Composer: Harris Clement

Instruments: Piano

Tags: Ballades

Download free scores:

Complete Score PDF 2 MB
Clement Hugh Gilbert Harris (8 July 1871 – 23 April 1897) was an English pianist and composer who studied in Germany and died fighting in the Greco-Turkish War of 1897.
He was born in Wimbledon, London and educated at Harrow School. He subsequently studied music in Frankfurt, where he was a piano pupil of Clara Schumann.
Harris became intimate friends with Siegfried Wagner after meeting him in 1889 at a soirée at the house of Edward Speyer. Becoming restless after spending the summer of 1891 in Bayreuth with Siegfried, Harris proposed taking a free trip to the far East on one of his rich father's ships. In 1892, Siegfried travelled to London where Harris introduced him to Oscar Wilde. Harris is described as a protege of Wilde's for whom Harris would perform [Richard] Wagner transcriptions. Wilde liked to talk with Harris about 'the most marvellous of all things; painting, music, love'. Siegfried and Harris embarked on The Wakefield for a trip that would last almost six months. It transpired that they were the only two passengers on the ship. When Siegfried later wrote his memoirs he devoted over half the book to his recollections of this trip. During the voyage both men spent much of the time working on their respective musical compositions: Siegfried planned the structure of his symphonic poem Sehnsucht (Yearning) whilst Harris sketched themes for his orchestral work Paradise Lost after Milton. Both pieces were premiered in 1895. Siegfried's memoirs recall how the pair ate cat and dog meat in Canton, bathed nude on a Malaysian beach, and were serenaded by a harpist in the Philippines. In Hong Kong, Harris helped Siegfried made the momentous decision to abandon his goal of becoming an architect and instead choose a composing and conducting career. When The Wakefield docked at Port Said, Siegfried decided to quickly return to Bayreuth in time for the festival's rehearsals. In his 1892 Reisetagebuch, but not in his memoir, Siegfried recalled their parting.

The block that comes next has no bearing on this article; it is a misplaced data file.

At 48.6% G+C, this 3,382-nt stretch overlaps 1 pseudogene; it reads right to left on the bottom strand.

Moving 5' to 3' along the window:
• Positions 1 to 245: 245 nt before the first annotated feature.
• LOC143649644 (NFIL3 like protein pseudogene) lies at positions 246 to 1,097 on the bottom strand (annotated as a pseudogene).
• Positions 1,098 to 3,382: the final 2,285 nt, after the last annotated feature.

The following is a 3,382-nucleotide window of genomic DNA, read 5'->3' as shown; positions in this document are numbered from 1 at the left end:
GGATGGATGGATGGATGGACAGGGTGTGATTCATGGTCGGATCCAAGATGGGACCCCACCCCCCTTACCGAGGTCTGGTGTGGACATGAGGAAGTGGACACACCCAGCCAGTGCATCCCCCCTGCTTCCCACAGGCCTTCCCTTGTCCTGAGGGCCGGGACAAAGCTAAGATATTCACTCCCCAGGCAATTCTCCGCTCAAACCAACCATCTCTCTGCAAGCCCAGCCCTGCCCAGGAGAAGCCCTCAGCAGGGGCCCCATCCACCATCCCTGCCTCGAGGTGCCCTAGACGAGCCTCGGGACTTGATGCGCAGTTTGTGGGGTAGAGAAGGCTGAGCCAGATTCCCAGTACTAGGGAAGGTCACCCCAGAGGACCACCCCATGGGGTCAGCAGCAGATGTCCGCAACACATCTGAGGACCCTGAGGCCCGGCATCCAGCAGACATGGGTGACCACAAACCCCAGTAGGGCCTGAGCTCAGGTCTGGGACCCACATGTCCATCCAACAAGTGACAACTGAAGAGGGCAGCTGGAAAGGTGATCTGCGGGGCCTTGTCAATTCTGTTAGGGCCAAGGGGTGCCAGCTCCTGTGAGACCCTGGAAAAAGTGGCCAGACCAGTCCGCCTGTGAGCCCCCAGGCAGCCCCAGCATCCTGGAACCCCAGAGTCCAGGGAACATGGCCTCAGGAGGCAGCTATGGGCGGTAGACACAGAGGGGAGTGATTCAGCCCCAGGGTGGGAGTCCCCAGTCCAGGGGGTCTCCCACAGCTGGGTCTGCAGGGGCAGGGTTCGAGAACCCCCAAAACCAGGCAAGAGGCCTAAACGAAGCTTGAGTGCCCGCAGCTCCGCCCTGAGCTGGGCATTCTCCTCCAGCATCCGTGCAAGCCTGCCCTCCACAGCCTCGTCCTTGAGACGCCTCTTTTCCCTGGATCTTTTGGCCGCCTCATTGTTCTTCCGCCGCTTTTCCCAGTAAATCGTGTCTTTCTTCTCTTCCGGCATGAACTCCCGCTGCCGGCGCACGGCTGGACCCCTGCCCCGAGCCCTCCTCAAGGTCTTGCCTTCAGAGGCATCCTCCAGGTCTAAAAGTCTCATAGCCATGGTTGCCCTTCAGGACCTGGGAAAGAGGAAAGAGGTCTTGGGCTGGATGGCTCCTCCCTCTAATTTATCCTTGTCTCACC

My dear Clement accompanied me on board where we said goodbye, superficially because lots of people were milling around us, but in our hearts with that affection and intimacy with which we had learned to love one another.
When, in 1922–23, Siegfried Wagner composed the symphonic poem Glück (Happiness) he evidently dedicated it to "the dear friend whose picture never left his desk". Carr concludes that for all Siegfried's emotional entanglements, both male and female, much suggests that in Clement Harris, Siegfried found amd lost the love of his life.
Clement Harris's works included pieces for piano, including Il pensieroso and L'Allegro after Milton, romances for violin and piano and clarinet, cello and piano, and songs. His diaries were published in German by the Stefan George scholar Claus Bock.
An enthusiastic admirer of Greek culture, he was travelling in Greece at the outbreak of the Greco-Turkish war and organized his own battalion of mercenaries to fight on the Greek side. He was killed at Pente Pigadia on 23 April 1897 at the age of 25. Harris's death was commemorated by the poet Stefan George in the poem 'Pente Pigadia' in his collection Der siebente Ring.